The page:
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Introduction to the Multidisciplinary Team (MDT) Approach

Managing hunter syndrome cartoon parent holding baby with doctor green and yellow

The management of a patient with Hunter syndrome requires the main physician to be aware of the multisystemic issues (e.g. nervous, respiratory, and musculoskeletal systems) surrounding the patient, therefore a multidisciplinary team (MDT) approach is required.1,2

Due to the broad nature of the clinical symptoms, often the involvement of specialists such as anesthesiologists, cardiologists, ENT specialists, neurologists, pediatric surgeons, ophthalmologists, orthopedic surgeons, pulmonologists, and otorhinolaryngologists is required.1

As MPS II affects many domains of life, supportive services such as physiotherapists, dentists, occupational therapists, speech therapists, audiologists, and behavioral therapists also play a crucial role in disease management.1

The MDT approach requires coordination of all different specialists by the pediatrician or family practice physician.1 Patients should be regularly monitored to check progression of the disease or emergence of any new signs and symptoms, and to anticipate any possible complications.2,3 Supportive management can greatly improve the quality of life of affected individuals and their families.3

Transitioning from pediatric to adult care

As patients with Hunter syndrome reach adulthood, the responsibility for patient care is transferred from the pediatric to adult care team, which may involve an entirely new MDT consisting of adult specialists.4,5 The coordination of the MDT shifts from the pediatrician or family practice physician to another main physician,who also oversees the transition.1,4,5 This could be a primary care physician, a nurse, a social worker, or another healthcare professional,4 ideally with an existing understanding of Hunter syndrome.

Transition of Adolescents into Adulthood

Key considerations:

  • As patients gradually assume responsibility for their appointments, they should still be regularly monitored.5,6
  • Patients may want to become more independent, with more autonomy over their care, and speak directly to their physicians, in contrast to pediatric care with caregivers primarily discussing management with the healthcare team.4,6 This can be particularly challenging for patients with Hunter syndrome as they are often transferred to adult physicians without experience of this rare complex disease.4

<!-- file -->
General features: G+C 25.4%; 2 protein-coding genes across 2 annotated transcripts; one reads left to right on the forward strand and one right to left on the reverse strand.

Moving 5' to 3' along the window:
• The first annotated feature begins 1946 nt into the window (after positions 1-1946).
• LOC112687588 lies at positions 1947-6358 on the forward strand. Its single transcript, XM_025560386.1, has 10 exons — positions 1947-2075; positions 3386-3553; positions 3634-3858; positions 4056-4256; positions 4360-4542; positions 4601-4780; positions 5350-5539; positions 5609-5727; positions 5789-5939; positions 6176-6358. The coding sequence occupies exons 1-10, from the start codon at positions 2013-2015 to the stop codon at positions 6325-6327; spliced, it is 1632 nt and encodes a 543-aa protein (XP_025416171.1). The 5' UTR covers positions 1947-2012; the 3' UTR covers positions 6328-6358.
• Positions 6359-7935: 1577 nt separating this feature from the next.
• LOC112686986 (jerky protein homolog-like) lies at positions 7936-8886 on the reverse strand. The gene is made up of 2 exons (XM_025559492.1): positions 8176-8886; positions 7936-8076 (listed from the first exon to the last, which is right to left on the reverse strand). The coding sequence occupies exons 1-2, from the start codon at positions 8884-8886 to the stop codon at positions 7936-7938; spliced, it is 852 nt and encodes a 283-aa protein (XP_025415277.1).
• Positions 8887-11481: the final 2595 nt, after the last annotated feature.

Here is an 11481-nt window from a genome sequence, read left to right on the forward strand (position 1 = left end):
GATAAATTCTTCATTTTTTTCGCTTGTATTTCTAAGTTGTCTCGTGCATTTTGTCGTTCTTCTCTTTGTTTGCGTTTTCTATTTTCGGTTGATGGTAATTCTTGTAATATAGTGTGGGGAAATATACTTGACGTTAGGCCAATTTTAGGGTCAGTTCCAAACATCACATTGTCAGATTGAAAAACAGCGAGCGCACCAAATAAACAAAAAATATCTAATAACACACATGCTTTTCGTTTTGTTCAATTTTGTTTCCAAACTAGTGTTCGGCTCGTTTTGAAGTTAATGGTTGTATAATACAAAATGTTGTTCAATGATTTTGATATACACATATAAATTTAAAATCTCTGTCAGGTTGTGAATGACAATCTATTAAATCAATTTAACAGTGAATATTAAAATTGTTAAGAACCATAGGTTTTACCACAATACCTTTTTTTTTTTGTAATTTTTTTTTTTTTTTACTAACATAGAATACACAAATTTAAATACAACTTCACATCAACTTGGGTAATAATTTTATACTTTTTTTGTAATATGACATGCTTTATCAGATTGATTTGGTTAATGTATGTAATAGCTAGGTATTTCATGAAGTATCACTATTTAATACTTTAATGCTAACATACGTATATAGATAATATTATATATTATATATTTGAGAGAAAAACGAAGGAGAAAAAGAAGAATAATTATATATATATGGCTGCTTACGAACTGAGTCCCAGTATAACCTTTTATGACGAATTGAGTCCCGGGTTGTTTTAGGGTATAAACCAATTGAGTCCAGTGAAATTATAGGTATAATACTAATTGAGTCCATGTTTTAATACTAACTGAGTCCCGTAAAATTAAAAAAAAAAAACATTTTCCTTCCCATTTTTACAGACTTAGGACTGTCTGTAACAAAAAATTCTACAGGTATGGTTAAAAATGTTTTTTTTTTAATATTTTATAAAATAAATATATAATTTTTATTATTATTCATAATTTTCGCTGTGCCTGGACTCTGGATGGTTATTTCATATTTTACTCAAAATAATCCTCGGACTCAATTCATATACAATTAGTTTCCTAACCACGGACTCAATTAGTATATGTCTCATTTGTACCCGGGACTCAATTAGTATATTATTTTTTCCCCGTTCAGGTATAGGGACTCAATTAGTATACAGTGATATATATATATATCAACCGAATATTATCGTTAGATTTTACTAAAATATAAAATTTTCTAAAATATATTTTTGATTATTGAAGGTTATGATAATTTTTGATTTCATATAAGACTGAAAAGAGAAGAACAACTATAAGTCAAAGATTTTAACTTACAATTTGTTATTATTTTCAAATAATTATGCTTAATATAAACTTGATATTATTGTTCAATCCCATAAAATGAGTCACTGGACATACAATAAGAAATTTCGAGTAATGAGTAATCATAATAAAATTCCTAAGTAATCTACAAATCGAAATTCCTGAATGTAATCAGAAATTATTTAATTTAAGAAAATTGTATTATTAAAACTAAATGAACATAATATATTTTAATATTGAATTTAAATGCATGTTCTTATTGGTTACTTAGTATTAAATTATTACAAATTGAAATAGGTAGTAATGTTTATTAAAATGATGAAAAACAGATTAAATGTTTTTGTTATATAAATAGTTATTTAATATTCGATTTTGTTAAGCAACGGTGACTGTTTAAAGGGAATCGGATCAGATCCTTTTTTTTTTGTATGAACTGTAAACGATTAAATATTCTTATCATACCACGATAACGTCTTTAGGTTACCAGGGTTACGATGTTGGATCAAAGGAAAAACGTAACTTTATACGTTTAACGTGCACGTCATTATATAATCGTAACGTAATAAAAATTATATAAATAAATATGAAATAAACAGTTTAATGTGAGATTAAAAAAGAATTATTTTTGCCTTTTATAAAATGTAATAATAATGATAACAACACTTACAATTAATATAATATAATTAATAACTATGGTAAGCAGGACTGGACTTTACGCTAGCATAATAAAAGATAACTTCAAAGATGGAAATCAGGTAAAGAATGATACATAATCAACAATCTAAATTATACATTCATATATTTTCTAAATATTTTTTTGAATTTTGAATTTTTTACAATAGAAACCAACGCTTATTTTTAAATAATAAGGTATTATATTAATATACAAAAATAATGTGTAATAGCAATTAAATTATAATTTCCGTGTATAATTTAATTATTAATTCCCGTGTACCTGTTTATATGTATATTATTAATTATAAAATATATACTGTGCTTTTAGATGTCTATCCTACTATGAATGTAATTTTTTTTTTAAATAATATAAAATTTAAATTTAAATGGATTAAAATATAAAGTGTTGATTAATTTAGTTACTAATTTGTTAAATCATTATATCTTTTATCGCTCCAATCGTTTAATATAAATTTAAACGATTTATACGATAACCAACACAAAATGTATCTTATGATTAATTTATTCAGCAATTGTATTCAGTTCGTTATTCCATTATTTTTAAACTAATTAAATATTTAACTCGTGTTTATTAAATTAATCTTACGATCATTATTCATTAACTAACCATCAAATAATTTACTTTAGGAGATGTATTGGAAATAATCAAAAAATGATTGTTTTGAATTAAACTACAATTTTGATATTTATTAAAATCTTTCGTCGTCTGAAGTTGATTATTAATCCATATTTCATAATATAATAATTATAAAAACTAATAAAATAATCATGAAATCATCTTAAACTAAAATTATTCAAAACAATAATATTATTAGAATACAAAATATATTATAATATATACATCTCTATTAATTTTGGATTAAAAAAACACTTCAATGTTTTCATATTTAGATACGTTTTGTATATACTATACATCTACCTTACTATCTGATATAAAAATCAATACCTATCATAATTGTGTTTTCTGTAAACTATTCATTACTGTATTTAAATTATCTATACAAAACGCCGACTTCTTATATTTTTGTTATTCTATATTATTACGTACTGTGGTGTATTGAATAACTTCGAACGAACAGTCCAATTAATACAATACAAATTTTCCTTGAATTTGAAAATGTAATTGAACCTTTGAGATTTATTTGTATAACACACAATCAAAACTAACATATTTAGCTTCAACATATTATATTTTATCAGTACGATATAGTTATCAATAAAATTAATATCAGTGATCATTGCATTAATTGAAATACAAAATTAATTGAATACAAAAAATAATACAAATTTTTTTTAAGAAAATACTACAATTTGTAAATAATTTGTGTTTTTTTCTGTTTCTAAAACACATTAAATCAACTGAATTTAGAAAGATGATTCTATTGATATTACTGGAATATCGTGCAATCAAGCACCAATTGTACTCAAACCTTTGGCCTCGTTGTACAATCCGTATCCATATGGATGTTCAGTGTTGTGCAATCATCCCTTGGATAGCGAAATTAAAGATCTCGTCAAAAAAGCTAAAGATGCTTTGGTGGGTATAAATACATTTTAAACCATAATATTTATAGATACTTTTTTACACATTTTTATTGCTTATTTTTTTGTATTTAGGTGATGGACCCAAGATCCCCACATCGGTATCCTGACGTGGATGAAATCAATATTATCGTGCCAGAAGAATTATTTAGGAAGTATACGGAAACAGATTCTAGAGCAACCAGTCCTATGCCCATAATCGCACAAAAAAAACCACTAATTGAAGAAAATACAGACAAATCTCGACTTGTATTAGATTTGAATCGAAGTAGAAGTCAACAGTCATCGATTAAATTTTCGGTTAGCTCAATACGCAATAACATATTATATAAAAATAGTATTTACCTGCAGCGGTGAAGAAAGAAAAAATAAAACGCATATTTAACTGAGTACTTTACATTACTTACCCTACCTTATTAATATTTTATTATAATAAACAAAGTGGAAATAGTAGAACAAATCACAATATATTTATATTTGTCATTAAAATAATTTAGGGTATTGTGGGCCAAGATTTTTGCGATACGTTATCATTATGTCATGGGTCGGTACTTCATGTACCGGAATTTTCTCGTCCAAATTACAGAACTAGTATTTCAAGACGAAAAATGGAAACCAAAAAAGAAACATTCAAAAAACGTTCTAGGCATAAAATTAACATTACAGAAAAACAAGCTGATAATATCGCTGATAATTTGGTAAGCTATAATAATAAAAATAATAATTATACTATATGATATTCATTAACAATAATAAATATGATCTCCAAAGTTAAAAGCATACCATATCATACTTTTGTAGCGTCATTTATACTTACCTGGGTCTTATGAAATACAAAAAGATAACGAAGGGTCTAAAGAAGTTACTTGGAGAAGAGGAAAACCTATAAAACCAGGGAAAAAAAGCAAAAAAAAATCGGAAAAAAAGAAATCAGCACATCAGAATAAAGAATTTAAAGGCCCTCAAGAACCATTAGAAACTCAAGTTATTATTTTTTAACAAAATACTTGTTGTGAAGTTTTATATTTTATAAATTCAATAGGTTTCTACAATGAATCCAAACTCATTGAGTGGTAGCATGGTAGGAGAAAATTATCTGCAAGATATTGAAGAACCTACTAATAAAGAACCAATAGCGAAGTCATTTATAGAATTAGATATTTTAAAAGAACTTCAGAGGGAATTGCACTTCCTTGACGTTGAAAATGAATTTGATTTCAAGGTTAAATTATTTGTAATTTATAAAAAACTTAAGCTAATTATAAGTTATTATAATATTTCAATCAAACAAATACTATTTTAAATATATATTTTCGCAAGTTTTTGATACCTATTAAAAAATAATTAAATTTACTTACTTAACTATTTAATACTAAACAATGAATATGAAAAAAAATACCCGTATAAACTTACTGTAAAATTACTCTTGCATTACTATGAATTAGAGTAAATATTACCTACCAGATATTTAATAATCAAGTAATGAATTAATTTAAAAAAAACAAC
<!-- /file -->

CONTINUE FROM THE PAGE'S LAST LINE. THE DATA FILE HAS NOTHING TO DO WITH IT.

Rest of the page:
• Patients with Hunter syndrome may have a physical disability so their caregivers may be involved in their healthcare, and the adult physician may not be used to this.4
  • Patients may be experiencing issues with puberty, and the patient’s psychosocial needs should be met.4

Smooth transition

The goal of a smooth transition is for young adult patients to be guided from pediatric to adult care whilst maintaining regular monitoring of their disease, preserving important clinical information, and meeting the individual needs of the patient.4,5 This can be achieved by careful planning and coordination, and it may be useful for the pediatrician and adult physician to discuss the transition.4 Adolescent patients should be given opportunities to discuss their needs without their caregivers present so they feel more independent; however, the caregivers, who have been taking care of their loved one for so long and may find the transition difficult, may also need support.4

1. Burton BK, Giugliani R. Eur J Pediatr. 2012;171(4):631-639. 2. Muenzer J et al. Pediatrics. 2009;124(6):e1228-e1239. 3. Gupta A et al. BMJ Case Rep. 2015;2015:bcr2015209305. 4. Lampe C. “Transition of Adolescents into Adulthood.” 2014. Presentation. 5. Mitchell J et al. Eur J Intern Med. 2016;34:2-10. 6. Stepien KM et al. Orphanet J Rare Dis. 2020;15(1):114.


Hunter syndrome is a
progressive genetic disease

If you suspect Hunter syndrome, refer your patient to a metabolic geneticist for an accurate diagnosis.